Adam Ottavino Has Been Lucky, Very Lucky…
Last night’s game is very concerning from the standpoint of Adam Ottavino, a reliever that the Yankees paid big bucks for last off-season ($9 million a year for 3 years). Last night, in one inning, he allowed one hit, struck out one player, but also walked two others. The walks are what troubles me.
(A quick side-note: As some of you know, Brian Cashman signed Ottavino, DJ Lemahieu, and Zach Britton instead of either Bryce Harper or Manny Machado. As such, Ottavino is one of the three players in my (patent pending) Cash-o-Meter, which is a tongue in cheek measure of the quality of this decision.)
At first glance, Ottavino has been incredible. His ERA is 1.77 over 20 ⅓ innings. And he’s striking out 11.51 batters per nine innings. The problem is that he is also walking 6.64 batters per 9 innings. His FIP (a metric designed to back out luck and defensive performance) is a mediocre 4.20. And his xFIP (a measure that also normalizes the number of fly balls that turn into home runs) is even worse at 4.66.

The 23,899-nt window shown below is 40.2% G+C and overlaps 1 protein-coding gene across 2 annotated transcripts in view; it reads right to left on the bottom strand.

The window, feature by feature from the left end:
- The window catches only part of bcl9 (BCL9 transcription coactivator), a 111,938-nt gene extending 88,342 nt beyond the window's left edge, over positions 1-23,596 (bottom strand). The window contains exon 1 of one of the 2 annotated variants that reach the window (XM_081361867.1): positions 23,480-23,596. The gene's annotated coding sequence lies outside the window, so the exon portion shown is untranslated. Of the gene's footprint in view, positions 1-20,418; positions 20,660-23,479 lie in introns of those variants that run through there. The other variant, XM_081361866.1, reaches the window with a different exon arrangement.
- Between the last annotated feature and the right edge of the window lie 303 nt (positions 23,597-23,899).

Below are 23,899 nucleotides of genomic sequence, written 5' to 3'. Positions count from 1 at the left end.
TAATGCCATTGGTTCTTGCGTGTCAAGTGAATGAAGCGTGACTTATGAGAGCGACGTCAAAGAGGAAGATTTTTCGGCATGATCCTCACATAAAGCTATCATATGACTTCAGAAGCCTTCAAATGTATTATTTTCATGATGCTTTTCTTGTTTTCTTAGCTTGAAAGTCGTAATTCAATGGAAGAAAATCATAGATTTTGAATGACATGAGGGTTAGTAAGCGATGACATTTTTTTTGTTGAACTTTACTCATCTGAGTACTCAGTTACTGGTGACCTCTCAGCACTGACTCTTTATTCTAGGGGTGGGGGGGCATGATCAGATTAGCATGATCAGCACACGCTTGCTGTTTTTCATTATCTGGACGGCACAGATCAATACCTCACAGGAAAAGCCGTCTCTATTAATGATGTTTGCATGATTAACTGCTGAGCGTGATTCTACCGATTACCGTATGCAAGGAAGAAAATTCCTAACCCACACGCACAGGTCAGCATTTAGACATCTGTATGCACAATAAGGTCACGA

Ottavino was never a master of control. He walked 4.17 per 9 innings last year. The increase to 6.64 this year is very troubling especially given that he was at 6.58 in 2017. Having a high walk-rate is part of Ottavino’s career profile. The Yankees had hoped that this number was trending down – not up. This is the big concern.
The fact that Ottavino has performed so well to date, I feel, might not be a true indication of how he will pitch going forward. When one looks at his poor control, it seems that he is getting very, very lucky. The problem, of course, is that luck tends to also run the other way. Teams don’t win with luck. They win with quality play. In Ottavino’s case, he’ll win, and the Yankees will win, if he throws strikes.
If Ottavino can’t even regain the somewhat lousy control he had last year, these walk-a-thons are eventually going to catch up with him and he is going to blow some important games for the Yanks.
Here’s hoping Ottavino’s poor control issues get addressed quickly so the Yankees can feel confident bringing him into close games all season long.